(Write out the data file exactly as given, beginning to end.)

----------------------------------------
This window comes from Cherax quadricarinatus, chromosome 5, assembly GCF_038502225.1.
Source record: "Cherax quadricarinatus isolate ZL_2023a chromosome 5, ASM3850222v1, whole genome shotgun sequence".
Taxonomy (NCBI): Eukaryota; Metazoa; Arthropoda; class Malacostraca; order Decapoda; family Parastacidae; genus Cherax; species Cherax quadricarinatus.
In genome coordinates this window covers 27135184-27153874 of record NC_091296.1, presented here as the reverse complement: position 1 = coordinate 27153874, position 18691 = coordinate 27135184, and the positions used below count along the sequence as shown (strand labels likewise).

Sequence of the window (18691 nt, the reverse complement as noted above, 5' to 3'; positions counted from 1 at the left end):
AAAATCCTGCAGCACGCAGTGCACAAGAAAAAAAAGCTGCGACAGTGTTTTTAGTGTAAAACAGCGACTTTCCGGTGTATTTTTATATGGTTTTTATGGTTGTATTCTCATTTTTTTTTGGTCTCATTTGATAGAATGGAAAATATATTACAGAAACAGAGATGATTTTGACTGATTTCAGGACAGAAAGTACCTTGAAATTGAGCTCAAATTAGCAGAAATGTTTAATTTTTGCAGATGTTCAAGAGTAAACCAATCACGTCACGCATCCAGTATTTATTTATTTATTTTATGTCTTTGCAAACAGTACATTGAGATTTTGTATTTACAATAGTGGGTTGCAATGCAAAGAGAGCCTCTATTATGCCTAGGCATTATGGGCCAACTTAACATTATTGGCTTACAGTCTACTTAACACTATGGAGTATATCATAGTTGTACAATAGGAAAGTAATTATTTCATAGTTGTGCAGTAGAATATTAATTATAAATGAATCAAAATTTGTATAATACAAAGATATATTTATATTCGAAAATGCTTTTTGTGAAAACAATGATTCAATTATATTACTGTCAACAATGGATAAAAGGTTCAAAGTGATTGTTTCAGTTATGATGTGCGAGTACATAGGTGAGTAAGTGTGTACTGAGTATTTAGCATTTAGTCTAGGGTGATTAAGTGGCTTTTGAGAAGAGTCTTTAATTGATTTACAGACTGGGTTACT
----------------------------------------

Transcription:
This window comes from Cherax quadricarinatus, chromosome 5, assembly GCF_038502225.1.
Source record: "Cherax quadricarinatus isolate ZL_2023a chromosome 5, ASM3850222v1, whole genome shotgun sequence".
Taxonomy (NCBI): Eukaryota; Metazoa; Arthropoda; class Malacostraca; order Decapoda; family Parastacidae; genus Cherax; species Cherax quadricarinatus.
In genome coordinates this window covers 27135184-27153874 of record NC_091296.1, presented here as the reverse complement: position 1 = coordinate 27153874, position 18691 = coordinate 27135184, and the positions used below count along the sequence as shown (strand labels likewise).

Sequence of the window (18691 nt, the reverse complement as noted above, 5' to 3'; positions counted from 1 at the left end):
AAAATCCTGCAGCACGCAGTGCACAAGAAAAAAAAGCTGCGACAGTGTTTTTAGTGTAAAACAGCGACTTTCCGGTGTATTTTTATATGGTTTTTATGGTTGTATTCTCATTTTTTTTTGGTCTCATTTGATAGAATGGAAAATATATTACAGAAACAGAGATGATTTTGACTGATTTCAGGACAGAAAGTACCTTGAAATTGAGCTCAAATTAGCAGAAATGTTTAATTTTTGCAGATGTTCAAGAGTAAACCAATCACGTCACGCATCCAGTATTTATTTATTTATTTTATGTCTTTGCAAACAGTACATTGAGATTTTGTATTTACAATAGTGGGTTGCAATGCAAAGAGAGCCTCTATTATGCCTAGGCATTATGGGCCAACTTAACATTATTGGCTTACAGTCTACTTAACACTATGGAGTATATCATAGTTGTACAATAGGAAAGTAATTATTTCATAGTTGTGCAGTAGAATATTAATTATAAATGAATCAAAATTTGTATAATACAAAGATATATTTATATTCGAAAATGCTTTTTGTGAAAACAATGATTCAATTATATTACTGTCAACAATGGATAAAAGGTTCAAAGTGATTGTTTCAGTTATGATGTGCGAGTACATAGGTGAGTAAGTGTGTACTGAGTATTTAGCATTTAGTCTAGGGTGATTAAGTGGCTTTTGAGAAGAGTCTTTAATTGATTTACAGACTGGGTTACT